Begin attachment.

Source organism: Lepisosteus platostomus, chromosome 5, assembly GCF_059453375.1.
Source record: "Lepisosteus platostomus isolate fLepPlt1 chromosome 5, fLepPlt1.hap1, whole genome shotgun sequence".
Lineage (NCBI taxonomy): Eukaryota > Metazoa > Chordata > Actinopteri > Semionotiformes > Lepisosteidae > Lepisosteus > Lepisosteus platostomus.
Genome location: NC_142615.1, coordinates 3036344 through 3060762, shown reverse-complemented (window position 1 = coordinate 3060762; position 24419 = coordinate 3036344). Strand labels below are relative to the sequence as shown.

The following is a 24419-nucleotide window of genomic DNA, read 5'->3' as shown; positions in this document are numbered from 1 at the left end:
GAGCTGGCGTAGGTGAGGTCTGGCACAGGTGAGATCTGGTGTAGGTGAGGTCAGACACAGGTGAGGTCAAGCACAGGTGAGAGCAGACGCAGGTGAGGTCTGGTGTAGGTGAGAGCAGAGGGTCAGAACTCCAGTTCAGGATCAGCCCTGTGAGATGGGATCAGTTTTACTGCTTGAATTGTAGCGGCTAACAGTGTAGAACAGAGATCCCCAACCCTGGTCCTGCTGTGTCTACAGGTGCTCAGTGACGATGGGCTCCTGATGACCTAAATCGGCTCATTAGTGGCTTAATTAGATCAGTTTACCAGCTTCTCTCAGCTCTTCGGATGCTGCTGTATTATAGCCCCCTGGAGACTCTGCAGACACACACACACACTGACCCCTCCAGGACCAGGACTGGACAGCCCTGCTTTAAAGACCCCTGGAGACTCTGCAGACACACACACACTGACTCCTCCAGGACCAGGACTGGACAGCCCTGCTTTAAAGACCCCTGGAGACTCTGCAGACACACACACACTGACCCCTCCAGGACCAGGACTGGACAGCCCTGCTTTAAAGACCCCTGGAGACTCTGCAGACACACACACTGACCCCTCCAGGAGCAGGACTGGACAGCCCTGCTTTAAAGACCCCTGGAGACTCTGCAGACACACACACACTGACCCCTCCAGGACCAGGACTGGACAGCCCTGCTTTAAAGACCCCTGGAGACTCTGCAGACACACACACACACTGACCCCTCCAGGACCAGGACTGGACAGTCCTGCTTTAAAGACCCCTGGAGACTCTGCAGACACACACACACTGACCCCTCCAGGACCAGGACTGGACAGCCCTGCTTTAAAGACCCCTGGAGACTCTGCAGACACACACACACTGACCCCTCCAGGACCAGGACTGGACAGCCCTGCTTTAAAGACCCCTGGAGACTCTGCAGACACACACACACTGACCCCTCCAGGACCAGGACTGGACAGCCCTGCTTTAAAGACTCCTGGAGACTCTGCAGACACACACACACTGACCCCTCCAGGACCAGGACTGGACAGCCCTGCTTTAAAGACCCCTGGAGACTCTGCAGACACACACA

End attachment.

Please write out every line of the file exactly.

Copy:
Source organism: Lepisosteus platostomus, chromosome 5, assembly GCF_059453375.1.
Source record: "Lepisosteus platostomus isolate fLepPlt1 chromosome 5, fLepPlt1.hap1, whole genome shotgun sequence".
Lineage (NCBI taxonomy): Eukaryota > Metazoa > Chordata > Actinopteri > Semionotiformes > Lepisosteidae > Lepisosteus > Lepisosteus platostomus.
Genome location: NC_142615.1, coordinates 3036344 through 3060762, shown reverse-complemented (window position 1 = coordinate 3060762; position 24419 = coordinate 3036344). Strand labels below are relative to the sequence as shown.

The following is a 24419-nucleotide window of genomic DNA, read 5'->3' as shown; positions in this document are numbered from 1 at the left end:
GAGCTGGCGTAGGTGAGGTCTGGCACAGGTGAGATCTGGTGTAGGTGAGGTCAGACACAGGTGAGGTCAAGCACAGGTGAGAGCAGACGCAGGTGAGGTCTGGTGTAGGTGAGAGCAGAGGGTCAGAACTCCAGTTCAGGATCAGCCCTGTGAGATGGGATCAGTTTTACTGCTTGAATTGTAGCGGCTAACAGTGTAGAACAGAGATCCCCAACCCTGGTCCTGCTGTGTCTACAGGTGCTCAGTGACGATGGGCTCCTGATGACCTAAATCGGCTCATTAGTGGCTTAATTAGATCAGTTTACCAGCTTCTCTCAGCTCTTCGGATGCTGCTGTATTATAGCCCCCTGGAGACTCTGCAGACACACACACACACTGACCCCTCCAGGACCAGGACTGGACAGCCCTGCTTTAAAGACCCCTGGAGACTCTGCAGACACACACACACTGACTCCTCCAGGACCAGGACTGGACAGCCCTGCTTTAAAGACCCCTGGAGACTCTGCAGACACACACACACTGACCCCTCCAGGACCAGGACTGGACAGCCCTGCTTTAAAGACCCCTGGAGACTCTGCAGACACACACACTGACCCCTCCAGGAGCAGGACTGGACAGCCCTGCTTTAAAGACCCCTGGAGACTCTGCAGACACACACACACTGACCCCTCCAGGACCAGGACTGGACAGCCCTGCTTTAAAGACCCCTGGAGACTCTGCAGACACACACACACACTGACCCCTCCAGGACCAGGACTGGACAGTCCTGCTTTAAAGACCCCTGGAGACTCTGCAGACACACACACACTGACCCCTCCAGGACCAGGACTGGACAGCCCTGCTTTAAAGACCCCTGGAGACTCTGCAGACACACACACACTGACCCCTCCAGGACCAGGACTGGACAGCCCTGCTTTAAAGACCCCTGGAGACTCTGCAGACACACACACACTGACCCCTCCAGGACCAGGACTGGACAGCCCTGCTTTAAAGACTCCTGGAGACTCTGCAGACACACACACACTGACCCCTCCAGGACCAGGACTGGACAGCCCTGCTTTAAAGACCCCTGGAGACTCTGCAGACACACACA